MIDWEEK ADVENT I – DEC. 4, 2013
TEXT: PSALM 24
Rev. Kenneth W. Wieting


PSALM 24 - A beautiful Old Testament Advent hymn.  It honors the Lord who will come to His temple.  The prophet Malachi wrote – “Behold, I send my messenger, and he will prepare the way before me.  And the Lord whom you seek will suddenly come to his temple… In this season we are alert to the voice of John the Baptist who prepared the way for the Advent of Christ in the flesh – the One who proclaimed His body to be the very temple of God.


Psalm 24 is described as a Psalm of procession – a liturgical psalm perhaps sung as ascent was made to the tabernacle and later to the temple.  Some see its composition for the return of the Ark of the Covenant to the tabernacle after the Philistines had captured it (2 Samuel 6:12-15).  But would Almighty God locate Himself to be worshipped is such space and place as tabernacle and temple?


The God confessed in this Psalm is not a fabricated idol at a distance – who lets things happen by accident.  The earth is the LORD’s (that is Yahweh’s) and the fullness thereof (all that fills it), the world and those who dwell therein (this includes us – we are not autonomous, free-standing entities).  The earth is the LORD’s – not ours – who are so little our own masters and yet easily consider ourselves Lords over so much.  On the third day of creation Yahweh separated the dry land from the sea.  On the 6th day He created man as the crown of His handiwork.  The earth is the LORD’s…and those who dwell therein.  Yet He who is High and lifted up – He who is holy – located His presence in a holy place.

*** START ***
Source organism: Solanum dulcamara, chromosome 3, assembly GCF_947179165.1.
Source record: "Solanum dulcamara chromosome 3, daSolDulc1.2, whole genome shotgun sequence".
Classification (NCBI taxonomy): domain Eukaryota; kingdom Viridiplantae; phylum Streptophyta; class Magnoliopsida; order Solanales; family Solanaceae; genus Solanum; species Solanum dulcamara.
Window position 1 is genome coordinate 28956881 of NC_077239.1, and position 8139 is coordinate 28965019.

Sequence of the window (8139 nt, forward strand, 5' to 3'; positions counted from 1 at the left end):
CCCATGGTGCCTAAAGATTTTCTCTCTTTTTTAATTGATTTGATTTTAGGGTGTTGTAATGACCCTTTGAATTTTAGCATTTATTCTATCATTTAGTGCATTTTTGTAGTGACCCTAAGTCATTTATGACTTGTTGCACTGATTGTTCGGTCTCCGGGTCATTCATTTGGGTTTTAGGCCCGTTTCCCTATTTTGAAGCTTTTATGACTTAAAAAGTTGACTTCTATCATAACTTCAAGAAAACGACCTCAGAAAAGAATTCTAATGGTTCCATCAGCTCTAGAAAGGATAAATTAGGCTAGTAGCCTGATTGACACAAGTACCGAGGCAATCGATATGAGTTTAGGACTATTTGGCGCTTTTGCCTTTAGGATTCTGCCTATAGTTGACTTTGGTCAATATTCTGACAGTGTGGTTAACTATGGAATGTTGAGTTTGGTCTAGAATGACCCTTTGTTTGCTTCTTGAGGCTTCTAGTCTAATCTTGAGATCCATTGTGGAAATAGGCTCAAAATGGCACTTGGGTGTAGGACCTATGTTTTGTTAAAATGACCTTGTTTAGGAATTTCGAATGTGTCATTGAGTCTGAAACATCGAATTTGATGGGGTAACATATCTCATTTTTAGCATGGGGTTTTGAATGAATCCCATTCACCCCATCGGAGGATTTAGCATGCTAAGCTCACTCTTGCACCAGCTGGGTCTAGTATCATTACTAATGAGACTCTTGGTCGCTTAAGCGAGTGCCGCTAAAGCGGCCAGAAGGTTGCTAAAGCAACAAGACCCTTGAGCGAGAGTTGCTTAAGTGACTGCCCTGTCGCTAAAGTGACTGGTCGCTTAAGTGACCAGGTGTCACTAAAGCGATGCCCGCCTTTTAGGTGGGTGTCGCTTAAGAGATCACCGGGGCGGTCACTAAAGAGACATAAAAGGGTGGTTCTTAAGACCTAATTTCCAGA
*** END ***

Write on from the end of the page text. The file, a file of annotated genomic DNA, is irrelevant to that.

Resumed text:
MIDWEEK ADVENT I – DEC. 4, 2013
TEXT: PSALM 24
Rev. Kenneth W. Wieting


PSALM 24 - A beautiful Old Testament Advent hymn.  It honors the Lord who will come to His temple.  The prophet Malachi wrote – “Behold, I send my messenger, and he will prepare the way before me.  And the Lord whom you seek will suddenly come to his temple… In this season we are alert to the voice of John the Baptist who prepared the way for the Advent of Christ in the flesh – the One who proclaimed His body to be the very temple of God.


Psalm 24 is described as a Psalm of procession – a liturgical psalm perhaps sung as ascent was made to the tabernacle and later to the temple.  Some see its composition for the return of the Ark of the Covenant to the tabernacle after the Philistines had captured it (2 Samuel 6:12-15).  But would Almighty God locate Himself to be worshipped is such space and place as tabernacle and temple?